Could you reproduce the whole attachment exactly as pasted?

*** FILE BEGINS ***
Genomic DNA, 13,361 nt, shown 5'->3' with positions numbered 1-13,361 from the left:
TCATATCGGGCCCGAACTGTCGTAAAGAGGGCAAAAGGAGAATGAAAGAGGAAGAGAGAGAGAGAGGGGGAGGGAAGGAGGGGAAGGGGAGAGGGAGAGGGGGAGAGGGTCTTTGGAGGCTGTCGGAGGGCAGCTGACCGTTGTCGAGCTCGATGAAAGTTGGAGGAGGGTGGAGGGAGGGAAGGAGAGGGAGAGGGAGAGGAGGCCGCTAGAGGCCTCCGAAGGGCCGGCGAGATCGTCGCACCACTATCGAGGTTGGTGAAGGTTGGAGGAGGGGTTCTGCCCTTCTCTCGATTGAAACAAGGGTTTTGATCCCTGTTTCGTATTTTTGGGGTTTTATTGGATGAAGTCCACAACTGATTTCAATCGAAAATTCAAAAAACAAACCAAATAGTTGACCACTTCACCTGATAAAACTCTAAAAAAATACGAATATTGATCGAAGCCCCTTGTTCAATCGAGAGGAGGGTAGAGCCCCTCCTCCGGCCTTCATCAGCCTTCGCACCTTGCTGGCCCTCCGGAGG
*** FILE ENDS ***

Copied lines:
Genomic DNA, 13,361 nt, shown 5'->3' with positions numbered 1-13,361 from the left:
TCATATCGGGCCCGAACTGTCGTAAAGAGGGCAAAAGGAGAATGAAAGAGGAAGAGAGAGAGAGAGGGGGAGGGAAGGAGGGGAAGGGGAGAGGGAGAGGGGGAGAGGGTCTTTGGAGGCTGTCGGAGGGCAGCTGACCGTTGTCGAGCTCGATGAAAGTTGGAGGAGGGTGGAGGGAGGGAAGGAGAGGGAGAGGGAGAGGAGGCCGCTAGAGGCCTCCGAAGGGCCGGCGAGATCGTCGCACCACTATCGAGGTTGGTGAAGGTTGGAGGAGGGGTTCTGCCCTTCTCTCGATTGAAACAAGGGTTTTGATCCCTGTTTCGTATTTTTGGGGTTTTATTGGATGAAGTCCACAACTGATTTCAATCGAAAATTCAAAAAACAAACCAAATAGTTGACCACTTCACCTGATAAAACTCTAAAAAAATACGAATATTGATCGAAGCCCCTTGTTCAATCGAGAGGAGGGTAGAGCCCCTCCTCCGGCCTTCATCAGCCTTCGCACCTTGCTGGCCCTCCGGAGG